B-2 Bomber Set to Receive Massive Upgrade

The Air Force’s B-2 Spirit is receiving a technological upgrade to allow the service’s bat-winged, nuclear capable bomber keep flying through 2058.

The Air Force’s B-2 Spirit is receiving a technological upgrade to allow the service’s bat-winged, nuclear capable bomber to fly through 2058.

Air Force officials have started planning the modernization overhaul to include digital nuclear weapons and a new receiver that allows the bomber to receive messages in the event of a nuclear detonation, said Eric Single, chief of the Global Strike division for Air Force acquisition.

Northrop Grumman, the lead defense contractor on the B-2, owns a contract with a $9.9 billion ceiling to complete maintenance and modernization on the fleet of 20 stealth bombers. The fleet upgrade will also include new computer processors, avionics, radar warning receivers and communications gear.

The B-2, which costs about $2.2 billion per plane, can reach altitudes of 50,000-feet and carry 40,000-pounds of payload. First produced in 1989, the stealth bomber was engineered to deliver weapons behind enemy lines and evade Soviet air defenses.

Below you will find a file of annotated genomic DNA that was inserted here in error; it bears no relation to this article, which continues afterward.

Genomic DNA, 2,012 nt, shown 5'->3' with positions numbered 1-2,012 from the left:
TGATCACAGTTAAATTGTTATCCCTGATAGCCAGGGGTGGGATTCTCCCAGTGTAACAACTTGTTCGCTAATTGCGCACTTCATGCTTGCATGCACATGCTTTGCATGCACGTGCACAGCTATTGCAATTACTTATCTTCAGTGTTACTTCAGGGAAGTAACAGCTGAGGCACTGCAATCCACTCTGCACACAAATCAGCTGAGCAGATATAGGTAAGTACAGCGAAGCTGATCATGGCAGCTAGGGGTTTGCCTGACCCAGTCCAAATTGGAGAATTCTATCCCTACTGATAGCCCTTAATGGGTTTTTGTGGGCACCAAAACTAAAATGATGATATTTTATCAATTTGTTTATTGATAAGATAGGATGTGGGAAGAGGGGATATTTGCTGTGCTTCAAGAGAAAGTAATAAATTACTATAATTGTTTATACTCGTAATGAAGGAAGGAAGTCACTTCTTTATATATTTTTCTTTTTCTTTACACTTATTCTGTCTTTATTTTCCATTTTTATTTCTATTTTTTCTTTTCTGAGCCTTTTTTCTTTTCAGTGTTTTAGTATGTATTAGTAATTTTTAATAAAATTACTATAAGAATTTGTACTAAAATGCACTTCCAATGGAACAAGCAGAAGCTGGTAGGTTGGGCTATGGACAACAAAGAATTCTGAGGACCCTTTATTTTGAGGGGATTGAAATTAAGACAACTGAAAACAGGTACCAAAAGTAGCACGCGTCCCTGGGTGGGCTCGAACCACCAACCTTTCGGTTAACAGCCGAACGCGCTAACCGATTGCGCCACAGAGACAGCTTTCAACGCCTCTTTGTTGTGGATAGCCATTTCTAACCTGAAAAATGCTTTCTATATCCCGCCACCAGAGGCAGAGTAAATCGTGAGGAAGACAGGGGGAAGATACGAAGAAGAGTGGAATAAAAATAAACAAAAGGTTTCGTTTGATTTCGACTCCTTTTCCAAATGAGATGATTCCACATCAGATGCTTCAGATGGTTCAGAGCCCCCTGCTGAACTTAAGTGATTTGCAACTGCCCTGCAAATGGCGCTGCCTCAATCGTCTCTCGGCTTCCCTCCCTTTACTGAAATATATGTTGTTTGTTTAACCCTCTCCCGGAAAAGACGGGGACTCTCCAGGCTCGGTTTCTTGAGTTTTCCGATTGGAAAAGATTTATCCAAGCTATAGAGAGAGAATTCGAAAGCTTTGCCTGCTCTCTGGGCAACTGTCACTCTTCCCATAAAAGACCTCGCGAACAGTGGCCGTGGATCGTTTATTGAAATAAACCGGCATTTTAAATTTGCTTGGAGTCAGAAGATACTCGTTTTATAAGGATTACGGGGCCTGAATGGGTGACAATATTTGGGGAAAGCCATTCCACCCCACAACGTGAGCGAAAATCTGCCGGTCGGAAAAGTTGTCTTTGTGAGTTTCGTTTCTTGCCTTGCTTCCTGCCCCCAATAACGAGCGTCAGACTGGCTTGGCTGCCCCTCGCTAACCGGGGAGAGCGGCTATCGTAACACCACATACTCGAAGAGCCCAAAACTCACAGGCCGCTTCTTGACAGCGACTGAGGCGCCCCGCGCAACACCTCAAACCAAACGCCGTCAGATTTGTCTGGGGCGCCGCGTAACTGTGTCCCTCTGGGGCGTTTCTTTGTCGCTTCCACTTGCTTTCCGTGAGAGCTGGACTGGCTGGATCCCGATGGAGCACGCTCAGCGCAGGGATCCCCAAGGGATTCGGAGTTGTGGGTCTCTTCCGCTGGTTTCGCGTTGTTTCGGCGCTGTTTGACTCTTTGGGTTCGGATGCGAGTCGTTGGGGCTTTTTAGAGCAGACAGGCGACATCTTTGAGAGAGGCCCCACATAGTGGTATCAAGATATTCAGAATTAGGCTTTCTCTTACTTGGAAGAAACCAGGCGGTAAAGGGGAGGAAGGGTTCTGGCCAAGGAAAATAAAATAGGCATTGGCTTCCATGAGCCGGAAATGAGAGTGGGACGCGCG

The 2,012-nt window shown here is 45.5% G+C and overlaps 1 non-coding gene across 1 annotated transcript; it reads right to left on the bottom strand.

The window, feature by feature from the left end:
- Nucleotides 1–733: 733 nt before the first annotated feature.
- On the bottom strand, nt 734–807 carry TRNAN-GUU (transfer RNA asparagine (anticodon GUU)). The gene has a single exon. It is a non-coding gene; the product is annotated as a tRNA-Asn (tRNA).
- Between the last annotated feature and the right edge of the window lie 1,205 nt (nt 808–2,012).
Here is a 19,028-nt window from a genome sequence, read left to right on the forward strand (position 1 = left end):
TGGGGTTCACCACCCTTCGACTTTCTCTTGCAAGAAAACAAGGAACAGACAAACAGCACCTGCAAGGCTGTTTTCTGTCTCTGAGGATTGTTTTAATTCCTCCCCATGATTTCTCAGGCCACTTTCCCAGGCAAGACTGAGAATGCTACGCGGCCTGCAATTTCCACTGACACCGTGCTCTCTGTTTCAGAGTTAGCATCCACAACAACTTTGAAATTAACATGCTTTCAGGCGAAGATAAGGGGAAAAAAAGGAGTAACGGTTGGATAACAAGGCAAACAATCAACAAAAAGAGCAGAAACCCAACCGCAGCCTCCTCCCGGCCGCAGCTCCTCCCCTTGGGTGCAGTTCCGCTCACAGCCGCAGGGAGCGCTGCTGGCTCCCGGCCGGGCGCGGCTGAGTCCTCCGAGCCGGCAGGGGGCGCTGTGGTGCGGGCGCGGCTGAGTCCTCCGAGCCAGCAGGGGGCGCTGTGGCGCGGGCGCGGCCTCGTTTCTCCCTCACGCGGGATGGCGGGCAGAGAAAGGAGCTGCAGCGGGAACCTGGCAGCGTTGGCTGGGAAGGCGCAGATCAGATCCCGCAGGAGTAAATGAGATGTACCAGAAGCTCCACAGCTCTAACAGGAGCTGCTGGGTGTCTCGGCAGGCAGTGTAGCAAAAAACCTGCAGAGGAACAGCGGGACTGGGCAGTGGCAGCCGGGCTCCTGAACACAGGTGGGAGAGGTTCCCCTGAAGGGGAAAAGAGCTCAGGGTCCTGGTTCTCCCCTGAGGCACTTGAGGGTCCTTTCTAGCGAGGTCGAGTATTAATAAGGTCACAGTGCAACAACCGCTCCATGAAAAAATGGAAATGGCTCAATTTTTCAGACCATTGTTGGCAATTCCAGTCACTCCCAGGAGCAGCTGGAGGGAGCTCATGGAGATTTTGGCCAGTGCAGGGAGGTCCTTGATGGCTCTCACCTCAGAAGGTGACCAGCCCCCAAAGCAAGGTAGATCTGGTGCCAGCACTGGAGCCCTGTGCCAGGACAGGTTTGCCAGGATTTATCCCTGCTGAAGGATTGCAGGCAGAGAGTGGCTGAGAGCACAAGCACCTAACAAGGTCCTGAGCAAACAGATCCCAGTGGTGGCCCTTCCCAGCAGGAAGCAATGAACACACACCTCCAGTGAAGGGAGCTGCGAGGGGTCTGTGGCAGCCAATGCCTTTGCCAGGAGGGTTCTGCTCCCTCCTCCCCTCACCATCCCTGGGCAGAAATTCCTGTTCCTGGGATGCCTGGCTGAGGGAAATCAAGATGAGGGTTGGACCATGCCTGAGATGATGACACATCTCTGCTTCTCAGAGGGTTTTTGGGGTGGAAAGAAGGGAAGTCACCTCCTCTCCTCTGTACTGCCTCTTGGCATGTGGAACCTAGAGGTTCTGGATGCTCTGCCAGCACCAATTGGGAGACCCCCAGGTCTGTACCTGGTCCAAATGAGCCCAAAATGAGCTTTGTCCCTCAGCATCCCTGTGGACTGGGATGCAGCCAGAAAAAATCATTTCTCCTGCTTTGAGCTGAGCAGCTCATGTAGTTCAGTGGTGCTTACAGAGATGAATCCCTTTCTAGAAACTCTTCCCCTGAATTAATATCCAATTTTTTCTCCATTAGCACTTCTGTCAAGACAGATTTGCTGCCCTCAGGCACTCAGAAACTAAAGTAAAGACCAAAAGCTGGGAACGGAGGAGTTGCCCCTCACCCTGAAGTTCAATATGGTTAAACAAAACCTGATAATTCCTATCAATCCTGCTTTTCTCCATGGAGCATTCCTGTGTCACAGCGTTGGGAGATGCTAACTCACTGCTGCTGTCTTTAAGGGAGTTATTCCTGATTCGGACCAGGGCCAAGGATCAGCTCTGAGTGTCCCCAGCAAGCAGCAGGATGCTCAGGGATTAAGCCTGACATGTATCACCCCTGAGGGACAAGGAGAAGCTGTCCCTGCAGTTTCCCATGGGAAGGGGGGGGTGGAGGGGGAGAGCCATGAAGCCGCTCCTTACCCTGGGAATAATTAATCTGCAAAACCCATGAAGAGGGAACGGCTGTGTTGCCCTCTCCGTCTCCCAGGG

The Air Force had expected to field a fleet of over 130 B-2s, but failures by Northrop Grumman and the Air Force to keep it under budget along with the end of the Cold War led the Pentagon to cut the fleet to 21.

The Air Force will add a Common Very Low Frequency Receiver to improve communication in the event of a nuclear detonation, or what is called a high altitude electro-magnetic pulse environment.

The connection with the new receiver uses Very Low/ Low Frequency, or VLF/LF, waveform. It is secure and beyond line of sight, however it will only transmit data and it is receive only, Single said. This means an air crew could receive targeting instructions from the president, but not be able to transmit information, Single added.

Single explained that there are only two waveforms that would be survivable in this kind of scenario – one of them is EHF which would rely upon the AEHF satellite constellation and the other is VLF, he explained. Adding VLF waveform technology to the B-2 is expected to cost $160 million, Single said.

The new receiver will be added onto the B-2’s existing communications infrastructure which includes UHF-based satellite connectivity and something called the high-performance waveform, which comes from an on-board radio called the PRC 117.

“The B-2 has a large suite of communications systems on board that enable you to do line of sight and beyond line of sight voice and data. You have always had UHF connectivity which means you have always had a beyond line of sight data link,” Single said.

UHF connectivity, which is able to send and receive voice and data beyond line of sight, is recoverable in the event of a nuclear detonation but could be substantially degraded, he explained.

The B-2 is also being engineered with a new flight management control processor designed to expand and modernize the on-board computers and enable the addition of new software.